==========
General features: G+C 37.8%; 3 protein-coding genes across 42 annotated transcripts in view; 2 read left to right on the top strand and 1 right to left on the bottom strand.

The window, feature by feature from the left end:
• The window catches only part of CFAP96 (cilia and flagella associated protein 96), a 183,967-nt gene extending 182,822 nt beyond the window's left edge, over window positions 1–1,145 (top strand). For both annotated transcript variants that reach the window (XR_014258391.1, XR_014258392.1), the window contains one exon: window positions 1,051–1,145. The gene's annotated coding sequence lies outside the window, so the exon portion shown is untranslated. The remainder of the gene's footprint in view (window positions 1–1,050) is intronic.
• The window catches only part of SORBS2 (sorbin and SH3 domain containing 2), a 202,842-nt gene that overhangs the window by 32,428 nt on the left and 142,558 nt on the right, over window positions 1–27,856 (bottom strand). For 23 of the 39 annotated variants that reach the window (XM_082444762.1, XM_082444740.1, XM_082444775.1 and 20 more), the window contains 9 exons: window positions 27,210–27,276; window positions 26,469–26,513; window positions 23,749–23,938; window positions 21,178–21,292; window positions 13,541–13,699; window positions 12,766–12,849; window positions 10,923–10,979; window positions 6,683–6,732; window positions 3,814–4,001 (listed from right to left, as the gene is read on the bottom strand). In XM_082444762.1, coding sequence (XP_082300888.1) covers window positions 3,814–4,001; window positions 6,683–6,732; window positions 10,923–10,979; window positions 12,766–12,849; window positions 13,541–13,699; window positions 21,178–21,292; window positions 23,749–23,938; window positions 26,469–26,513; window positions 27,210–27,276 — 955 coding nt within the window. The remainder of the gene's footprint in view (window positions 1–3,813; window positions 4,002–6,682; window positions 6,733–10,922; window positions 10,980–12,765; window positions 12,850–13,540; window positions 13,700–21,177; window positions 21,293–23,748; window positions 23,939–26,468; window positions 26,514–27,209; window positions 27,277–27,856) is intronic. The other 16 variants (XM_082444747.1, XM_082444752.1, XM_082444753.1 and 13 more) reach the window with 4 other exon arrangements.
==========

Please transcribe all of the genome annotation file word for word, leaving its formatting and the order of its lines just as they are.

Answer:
General features: G+C 37.8%; 3 protein-coding genes across 42 annotated transcripts in view; 2 read left to right on the top strand and 1 right to left on the bottom strand.

The window, feature by feature from the left end:
• The window catches only part of CFAP96 (cilia and flagella associated protein 96), a 183,967-nt gene extending 182,822 nt beyond the window's left edge, over window positions 1–1,145 (top strand). For both annotated transcript variants that reach the window (XR_014258391.1, XR_014258392.1), the window contains one exon: window positions 1,051–1,145. The gene's annotated coding sequence lies outside the window, so the exon portion shown is untranslated. The remainder of the gene's footprint in view (window positions 1–1,050) is intronic.
• The window catches only part of SORBS2 (sorbin and SH3 domain containing 2), a 202,842-nt gene that overhangs the window by 32,428 nt on the left and 142,558 nt on the right, over window positions 1–27,856 (bottom strand). For 23 of the 39 annotated variants that reach the window (XM_082444762.1, XM_082444740.1, XM_082444775.1 and 20 more), the window contains 9 exons: window positions 27,210–27,276; window positions 26,469–26,513; window positions 23,749–23,938; window positions 21,178–21,292; window positions 13,541–13,699; window positions 12,766–12,849; window positions 10,923–10,979; window positions 6,683–6,732; window positions 3,814–4,001 (listed from right to left, as the gene is read on the bottom strand). In XM_082444762.1, coding sequence (XP_082300888.1) covers window positions 3,814–4,001; window positions 6,683–6,732; window positions 10,923–10,979; window positions 12,766–12,849; window positions 13,541–13,699; window positions 21,178–21,292; window positions 23,749–23,938; window positions 26,469–26,513; window positions 27,210–27,276 — 955 coding nt within the window. The remainder of the gene's footprint in view (window positions 1–3,813; window positions 4,002–6,682; window positions 6,733–10,922; window positions 10,980–12,765; window positions 12,850–13,540; window positions 13,700–21,177; window positions 21,293–23,748; window positions 23,939–26,468; window positions 26,514–27,209; window positions 27,277–27,856) is intronic. The other 16 variants (XM_082444747.1, XM_082444752.1, XM_082444753.1 and 13 more) reach the window with 4 other exon arrangements.